I hadn't thought too much about reselling the house and offering up the big open basement room (albeit with a column in the middle) as a selling point, so that's good advice.

But I think I'll just go with the bearing wall and take my medicine down the road if I really need to open up that room. Thanks everyone!

dalepres 06-27-2012 06:58 PM

If the concrete isn't poured yet, consider thickening the floor for a future post or two, where useful. Then you could still switch later. In fact, doesn't a bearing wall already require a thickened floor - along the entire length of the wall? Perhaps another downside?

I'm a computer programmer by trade. One thing I've learned is to not write things into code for what I think might come up in the future so I definitely understand - but the cost of updating later isn't the same as for the foundation of a house.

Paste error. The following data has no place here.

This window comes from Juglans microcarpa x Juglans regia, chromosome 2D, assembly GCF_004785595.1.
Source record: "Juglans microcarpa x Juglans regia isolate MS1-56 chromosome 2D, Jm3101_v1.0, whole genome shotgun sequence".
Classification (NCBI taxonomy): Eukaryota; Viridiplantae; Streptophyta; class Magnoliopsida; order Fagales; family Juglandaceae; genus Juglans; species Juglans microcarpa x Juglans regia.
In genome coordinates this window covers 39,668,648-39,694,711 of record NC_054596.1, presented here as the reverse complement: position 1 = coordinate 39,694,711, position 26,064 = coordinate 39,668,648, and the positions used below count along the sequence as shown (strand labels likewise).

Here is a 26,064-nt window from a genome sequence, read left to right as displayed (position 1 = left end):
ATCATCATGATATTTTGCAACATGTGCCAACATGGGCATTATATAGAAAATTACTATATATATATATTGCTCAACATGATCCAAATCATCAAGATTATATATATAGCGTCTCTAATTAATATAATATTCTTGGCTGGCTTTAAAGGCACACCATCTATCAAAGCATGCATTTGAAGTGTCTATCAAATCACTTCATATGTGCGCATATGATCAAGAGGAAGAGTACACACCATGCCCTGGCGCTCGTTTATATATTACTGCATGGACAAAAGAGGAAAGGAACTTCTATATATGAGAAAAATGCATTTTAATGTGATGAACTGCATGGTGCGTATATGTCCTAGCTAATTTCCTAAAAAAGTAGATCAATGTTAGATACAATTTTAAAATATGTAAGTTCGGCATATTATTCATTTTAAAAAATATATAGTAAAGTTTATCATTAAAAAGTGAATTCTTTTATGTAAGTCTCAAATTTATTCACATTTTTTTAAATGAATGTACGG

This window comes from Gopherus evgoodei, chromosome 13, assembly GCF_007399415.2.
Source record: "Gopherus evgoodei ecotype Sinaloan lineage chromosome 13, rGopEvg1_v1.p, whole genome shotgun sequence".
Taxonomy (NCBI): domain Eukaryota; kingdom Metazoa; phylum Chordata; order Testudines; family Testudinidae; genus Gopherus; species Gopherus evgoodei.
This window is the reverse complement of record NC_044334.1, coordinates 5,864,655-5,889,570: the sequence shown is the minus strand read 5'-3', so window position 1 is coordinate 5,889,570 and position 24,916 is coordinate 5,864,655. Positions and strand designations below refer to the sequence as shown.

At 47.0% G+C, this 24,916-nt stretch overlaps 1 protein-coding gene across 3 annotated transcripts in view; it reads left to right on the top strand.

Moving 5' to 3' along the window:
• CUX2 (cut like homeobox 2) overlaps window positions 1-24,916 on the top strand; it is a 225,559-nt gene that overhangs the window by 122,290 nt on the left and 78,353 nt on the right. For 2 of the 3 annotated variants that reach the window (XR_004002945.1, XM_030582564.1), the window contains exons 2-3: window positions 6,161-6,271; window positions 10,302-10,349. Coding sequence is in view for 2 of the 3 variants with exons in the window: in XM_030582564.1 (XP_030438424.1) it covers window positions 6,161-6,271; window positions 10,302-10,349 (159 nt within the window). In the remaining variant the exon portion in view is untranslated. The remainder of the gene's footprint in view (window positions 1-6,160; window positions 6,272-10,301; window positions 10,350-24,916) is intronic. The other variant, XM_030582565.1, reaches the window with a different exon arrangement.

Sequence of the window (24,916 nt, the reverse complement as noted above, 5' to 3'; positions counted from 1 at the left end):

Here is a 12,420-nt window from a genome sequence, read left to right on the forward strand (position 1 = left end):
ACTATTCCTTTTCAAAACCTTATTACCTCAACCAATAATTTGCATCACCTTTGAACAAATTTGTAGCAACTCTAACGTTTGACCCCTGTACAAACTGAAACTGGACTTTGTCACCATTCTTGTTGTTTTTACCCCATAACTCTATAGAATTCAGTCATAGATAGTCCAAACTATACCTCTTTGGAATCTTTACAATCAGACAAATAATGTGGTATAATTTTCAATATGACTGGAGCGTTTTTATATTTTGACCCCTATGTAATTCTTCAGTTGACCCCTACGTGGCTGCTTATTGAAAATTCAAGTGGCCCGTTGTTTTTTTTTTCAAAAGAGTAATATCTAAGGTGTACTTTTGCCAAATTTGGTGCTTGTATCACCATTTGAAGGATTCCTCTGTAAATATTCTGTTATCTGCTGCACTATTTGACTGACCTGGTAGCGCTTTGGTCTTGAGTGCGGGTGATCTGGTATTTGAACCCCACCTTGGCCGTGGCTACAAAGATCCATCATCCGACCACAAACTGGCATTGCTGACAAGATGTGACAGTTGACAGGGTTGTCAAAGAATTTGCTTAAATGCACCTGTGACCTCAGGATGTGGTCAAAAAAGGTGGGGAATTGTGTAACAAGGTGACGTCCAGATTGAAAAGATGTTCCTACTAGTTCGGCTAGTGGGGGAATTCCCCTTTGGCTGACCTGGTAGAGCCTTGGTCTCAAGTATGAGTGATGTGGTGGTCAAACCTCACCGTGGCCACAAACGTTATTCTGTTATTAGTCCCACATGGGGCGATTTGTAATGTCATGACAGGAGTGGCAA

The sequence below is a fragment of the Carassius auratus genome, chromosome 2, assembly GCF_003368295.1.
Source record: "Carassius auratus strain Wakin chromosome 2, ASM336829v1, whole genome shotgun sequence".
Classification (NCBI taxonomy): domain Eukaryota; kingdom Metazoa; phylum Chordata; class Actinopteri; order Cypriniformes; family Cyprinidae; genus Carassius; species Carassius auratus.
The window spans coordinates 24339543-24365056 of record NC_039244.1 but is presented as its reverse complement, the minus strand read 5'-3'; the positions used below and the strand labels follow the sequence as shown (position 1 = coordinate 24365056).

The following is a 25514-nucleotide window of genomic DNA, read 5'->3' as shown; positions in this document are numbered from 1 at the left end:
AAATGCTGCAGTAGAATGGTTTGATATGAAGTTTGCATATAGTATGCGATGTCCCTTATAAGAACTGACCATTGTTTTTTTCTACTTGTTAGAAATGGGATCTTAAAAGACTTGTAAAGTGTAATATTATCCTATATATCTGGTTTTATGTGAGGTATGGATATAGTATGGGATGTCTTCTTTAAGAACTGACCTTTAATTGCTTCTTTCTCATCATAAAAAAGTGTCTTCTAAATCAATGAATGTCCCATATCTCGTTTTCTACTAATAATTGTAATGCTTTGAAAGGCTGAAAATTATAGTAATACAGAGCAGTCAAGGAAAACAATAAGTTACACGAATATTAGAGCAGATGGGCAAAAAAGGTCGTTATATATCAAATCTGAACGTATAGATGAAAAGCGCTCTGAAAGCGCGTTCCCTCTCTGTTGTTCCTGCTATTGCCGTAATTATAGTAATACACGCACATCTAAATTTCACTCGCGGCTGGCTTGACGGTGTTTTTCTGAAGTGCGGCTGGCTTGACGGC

Bonzai 06-27-2012 07:20 PM

Quote:

Originally Posted by DIY1 (Post 952016)
(and probably use a treated plate in the framing).

Thoughts/opinions?

The sill plate should be sitting on a sill gasket (at least that's our code, but then again no idea where in the world you are) ... that's what protects it from moisture. Then again your architect will know this and it will likely be in the details of the plans.

GBrackins 06-27-2012 10:19 PM

DIY,

I'm not sure of the way construction is performed in your area. In mine we always use posts & beams to support the floor joists. The reason for this is the basement slab is not normally poured until after the shell (exterior framing) is tight to the weather. This way water is not trapped in the basement. if you pour the slab first, which you need to occur if you use a load bearing wall to support the floor joists rain can be trapped in the basement. Some will say you can pour a footing and build you bearing wall on top, but then you have the sole plate trapped in the slab, will have a break in your moisture barrier and a point of entry for moisture.

I came from an area where continuous footing and load bearing walls were common, but I like what I've learned in New England of using the post & beam approach. Just my humble opinion.

Good luck!

dalepres 06-27-2012 10:49 PM

Quote:

Originally Posted by Bonzai (Post 952891)